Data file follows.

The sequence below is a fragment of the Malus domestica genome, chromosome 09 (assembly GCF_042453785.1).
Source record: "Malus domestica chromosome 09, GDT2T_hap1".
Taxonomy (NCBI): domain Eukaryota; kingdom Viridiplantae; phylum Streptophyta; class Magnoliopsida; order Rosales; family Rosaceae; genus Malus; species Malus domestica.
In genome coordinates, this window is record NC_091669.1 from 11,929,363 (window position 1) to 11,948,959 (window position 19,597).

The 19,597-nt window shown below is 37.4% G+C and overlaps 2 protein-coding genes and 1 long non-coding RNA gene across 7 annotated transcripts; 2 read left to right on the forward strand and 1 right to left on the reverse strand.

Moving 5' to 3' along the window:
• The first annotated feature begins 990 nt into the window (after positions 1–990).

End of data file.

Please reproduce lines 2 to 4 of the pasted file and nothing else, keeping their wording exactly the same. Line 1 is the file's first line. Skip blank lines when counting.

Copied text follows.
Source record: "Malus domestica chromosome 09, GDT2T_hap1".
Taxonomy (NCBI): domain Eukaryota; kingdom Viridiplantae; phylum Streptophyta; class Magnoliopsida; order Rosales; family Rosaceae; genus Malus; species Malus domestica.
In genome coordinates, this window is record NC_091669.1 from 11,929,363 (window position 1) to 11,948,959 (window position 19,597).